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We know that there is no paper-and-scissors solution to Tarski's circle-squaring problem (my six-year-old daughter told me this while eating lunch one day) but what are the closest approximations, if we don't allow overlapping?

More precisely: For N pieces that together will fit inside a circle of unit area and a square of unit area without overlapping, what is the maximum area that can be covered?

N=1 seems obvious: (90.9454%)

A possible winner for N=3: (95%)

It seems likely that with, say, N=10 we could get very close indeed but I've never seen any example, and I doubt that my N=3 example above is even the optimum. (Edit: It's not!) And I've no idea what the solution for N=2 would look like.

This page discusses some curved shapes that can be cut up into squares. There's a nice simple proof here that there's no paper-and-scissors solution for the circle and the square.

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That's so cool your 6 year old is considering problems like this! – Euler....IS_ALIVE Nov 5 '13 at 23:31
Your daugther is awesome! – Arctic Char Nov 5 '13 at 23:42
She put it like this "You can't cut up a circle to make a square". I had to look it up but she's quite right. – tim_hutton Nov 5 '13 at 23:49
What a fantastic question! Another (non-equivalent!) way of formulating the problem, incidentally, is 'what's the smallest radius of a circle that can be dissected into N pieces that can be reassembled to cover a unit sqare?' - that version seems to come closer to the usual formulations of packing problems I've seen (e.g. over at ) – Steven Stadnicki Nov 20 '13 at 17:51
I'd love to see some numerical experiments on this: start with a random offset, intersect square and circle to form first tile. Cut away that tile, intersect remainder, and continue until the desired number of tiles have been generated. Then do some numerical optimization to adjust the values of all these offsets simultaneously, thus finding a local minimum. Do the same for a number of random starting offsets and hope to find something that resembles a global optimum. Should give some insight, even in case it does not work. Unsure whether I'll find time to implement this, definitely not soon. – MvG Nov 20 '13 at 21:08

Not really an answer but there are some fantastic dissections on this page, including these two:

Dissecting an octagon into a square with five pieces:

enter image description here

Dissecting a dodecagon into a square with six pieces:

enter image description here

It looks likely that these could be made into pretty good approximations of a square-circle dissection for N=5 and N=6.

Edit: Indeed, with N=6 we can get coverage of 97.18% like this:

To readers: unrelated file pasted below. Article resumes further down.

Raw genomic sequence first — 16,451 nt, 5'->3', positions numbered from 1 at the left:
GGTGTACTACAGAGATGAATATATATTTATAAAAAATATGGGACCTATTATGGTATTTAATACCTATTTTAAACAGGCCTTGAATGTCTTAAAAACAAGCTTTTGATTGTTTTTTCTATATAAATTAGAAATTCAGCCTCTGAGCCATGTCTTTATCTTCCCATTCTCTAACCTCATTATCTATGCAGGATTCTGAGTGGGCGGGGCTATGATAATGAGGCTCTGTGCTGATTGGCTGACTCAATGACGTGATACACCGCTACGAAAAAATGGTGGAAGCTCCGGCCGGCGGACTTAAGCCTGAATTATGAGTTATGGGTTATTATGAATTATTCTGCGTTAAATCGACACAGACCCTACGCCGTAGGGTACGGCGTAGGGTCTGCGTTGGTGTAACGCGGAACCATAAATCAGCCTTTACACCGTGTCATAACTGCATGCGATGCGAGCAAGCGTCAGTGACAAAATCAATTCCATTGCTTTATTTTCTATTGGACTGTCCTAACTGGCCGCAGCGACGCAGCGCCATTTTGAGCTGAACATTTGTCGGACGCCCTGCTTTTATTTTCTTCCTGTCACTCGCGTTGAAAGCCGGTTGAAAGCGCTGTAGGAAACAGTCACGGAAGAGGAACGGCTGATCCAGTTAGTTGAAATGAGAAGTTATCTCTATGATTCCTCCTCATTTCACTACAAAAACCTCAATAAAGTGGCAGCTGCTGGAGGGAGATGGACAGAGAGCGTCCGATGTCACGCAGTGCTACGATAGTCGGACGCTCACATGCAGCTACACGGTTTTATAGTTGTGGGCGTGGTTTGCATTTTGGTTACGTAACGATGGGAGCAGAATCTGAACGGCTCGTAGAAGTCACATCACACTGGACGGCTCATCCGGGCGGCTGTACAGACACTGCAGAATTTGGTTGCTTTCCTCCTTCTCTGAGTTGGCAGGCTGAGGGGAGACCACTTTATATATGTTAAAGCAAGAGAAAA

Six pieces can cover 97.18% of a circle and a square of equal area
(an inscribed dodecagon would have an area of 95.49%)

Later edit: It turns out that with N=6 we can do much better. 98.80%:

Six pieces can cover 98.6% of a circle and a square of equal area

These solutions were found with a web app I've made:

Please give it a go, and submit the best solutions you find! The leaderboard on the right shows the current best known solutions for N=1 to N=10.

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(+1) interesting approach. Any idea how to generalize this using other regular polygons? – achille hui Nov 20 '13 at 13:41
@achillehui: This paper points out that the Wallace–Bolyai–Gerwien theorem says that it is possible, and gives a construction. But they end up with a large number of pieces: 9 for an octagon and 15 for a dodecagon. – tim_hutton Nov 20 '13 at 13:50
Thanks for the link. What I'm more interested is the number of pieces one need to rearrange the $n$-gon. This should translate to a lower bound of covering ratio of $N$-pieces in this problem. – achille hui Nov 20 '13 at 15:43
@achillehui: Good point that we can get a lower bound that way. The numbers in the paper are for rearrangement by translation only but still give a lower bound, e.g. 95.49% for N=15. – tim_hutton Nov 20 '13 at 20:38
up vote 17 down vote

Well, here's a specific infinite family of scissors congruences between large portions of the circle and large portions of the square. I make no claim that these are close to optimal.

We begin by inscribing a regular $n$-gon in the circle. We then cut the $n$-gon into $2n$ triangles, and rearrange these as follows:

enter image description here

The $2n$ triangles always fit into a rectangle whose width is half the circumference of the circle (namely $\sqrt{\pi}$), and whose height is the radius of the circle (namely $1/\sqrt{\pi}$). This rectangle can be cut into three pieces that can be rearranged to form a unit square:

enter image description here

Composing these two scissors congruences gives the desired infinite family. Note that we may need to cut each of the $2n$ triangles into as many as $3$ pieces to compose with the second scissors congruence, so this uses at most $6n$ pieces. (Actually, it uses slightly fewer pieces than this, since the triangles on the left part of the rectangle won't need to be cut.)

The portion of the area used is the area of the $n$-gon: $$ \text{Area} \;=\; \frac{n}{\pi} \cos(\pi/n) \sin(\pi/n) \;\approx\; 1 - \frac{\pi^2}{2n^2} $$ Thus the leftover area can be made to decrease quadratically with the number of pieces.

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This is a nice general technique for finding a lower bound, but it doesn't give an optimal answer. For example, the n-gon should be cut into n triangles, and then one of those triangles should be bisected, allowing the construction of your rectangle with only n-1 pieces instead of 2n. Even then, it doesn't approach optimality. – Ed Pegg Dec 4 '13 at 5:44

Ok not my greatest piece of work ever, but here's a suggestion in 2 parts: enter image description here

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